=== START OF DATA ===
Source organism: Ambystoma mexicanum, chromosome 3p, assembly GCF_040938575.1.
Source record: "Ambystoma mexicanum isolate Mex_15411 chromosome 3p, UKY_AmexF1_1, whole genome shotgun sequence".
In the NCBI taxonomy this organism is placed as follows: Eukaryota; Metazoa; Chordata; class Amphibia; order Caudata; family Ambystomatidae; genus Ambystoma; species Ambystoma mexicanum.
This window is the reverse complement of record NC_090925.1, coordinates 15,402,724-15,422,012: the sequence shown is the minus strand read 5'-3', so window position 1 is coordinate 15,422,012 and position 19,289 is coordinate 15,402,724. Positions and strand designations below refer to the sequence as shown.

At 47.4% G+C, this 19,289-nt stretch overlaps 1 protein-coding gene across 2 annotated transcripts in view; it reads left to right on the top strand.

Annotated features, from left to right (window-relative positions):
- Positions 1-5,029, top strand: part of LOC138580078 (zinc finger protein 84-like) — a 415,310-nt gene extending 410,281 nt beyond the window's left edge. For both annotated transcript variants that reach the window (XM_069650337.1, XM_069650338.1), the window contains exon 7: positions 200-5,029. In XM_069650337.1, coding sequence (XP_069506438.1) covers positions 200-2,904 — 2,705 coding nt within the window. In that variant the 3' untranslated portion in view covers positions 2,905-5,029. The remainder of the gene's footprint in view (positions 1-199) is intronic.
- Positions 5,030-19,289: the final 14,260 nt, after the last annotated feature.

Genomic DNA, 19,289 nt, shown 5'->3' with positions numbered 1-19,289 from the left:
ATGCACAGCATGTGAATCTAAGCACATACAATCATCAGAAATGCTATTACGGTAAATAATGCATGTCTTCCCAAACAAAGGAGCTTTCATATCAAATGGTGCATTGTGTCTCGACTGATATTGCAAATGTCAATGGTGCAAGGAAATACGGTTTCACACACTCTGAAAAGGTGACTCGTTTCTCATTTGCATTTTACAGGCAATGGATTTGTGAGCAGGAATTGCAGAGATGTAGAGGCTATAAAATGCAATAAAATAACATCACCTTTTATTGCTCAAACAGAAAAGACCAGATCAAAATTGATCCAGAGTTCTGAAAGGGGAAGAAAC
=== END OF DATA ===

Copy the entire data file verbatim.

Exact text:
Source organism: Ambystoma mexicanum, chromosome 3p, assembly GCF_040938575.1.
Source record: "Ambystoma mexicanum isolate Mex_15411 chromosome 3p, UKY_AmexF1_1, whole genome shotgun sequence".
In the NCBI taxonomy this organism is placed as follows: Eukaryota; Metazoa; Chordata; class Amphibia; order Caudata; family Ambystomatidae; genus Ambystoma; species Ambystoma mexicanum.
This window is the reverse complement of record NC_090925.1, coordinates 15,402,724-15,422,012: the sequence shown is the minus strand read 5'-3', so window position 1 is coordinate 15,422,012 and position 19,289 is coordinate 15,402,724. Positions and strand designations below refer to the sequence as shown.

At 47.4% G+C, this 19,289-nt stretch overlaps 1 protein-coding gene across 2 annotated transcripts in view; it reads left to right on the top strand.

Annotated features, from left to right (window-relative positions):
- Positions 1-5,029, top strand: part of LOC138580078 (zinc finger protein 84-like) — a 415,310-nt gene extending 410,281 nt beyond the window's left edge. For both annotated transcript variants that reach the window (XM_069650337.1, XM_069650338.1), the window contains exon 7: positions 200-5,029. In XM_069650337.1, coding sequence (XP_069506438.1) covers positions 200-2,904 — 2,705 coding nt within the window. In that variant the 3' untranslated portion in view covers positions 2,905-5,029. The remainder of the gene's footprint in view (positions 1-199) is intronic.
- Positions 5,030-19,289: the final 14,260 nt, after the last annotated feature.

Genomic DNA, 19,289 nt, shown 5'->3' with positions numbered 1-19,289 from the left:
ATGCACAGCATGTGAATCTAAGCACATACAATCATCAGAAATGCTATTACGGTAAATAATGCATGTCTTCCCAAACAAAGGAGCTTTCATATCAAATGGTGCATTGTGTCTCGACTGATATTGCAAATGTCAATGGTGCAAGGAAATACGGTTTCACACACTCTGAAAAGGTGACTCGTTTCTCATTTGCATTTTACAGGCAATGGATTTGTGAGCAGGAATTGCAGAGATGTAGAGGCTATAAAATGCAATAAAATAACATCACCTTTTATTGCTCAAACAGAAAAGACCAGATCAAAATTGATCCAGAGTTCTGAAAGGGGAAGAAAC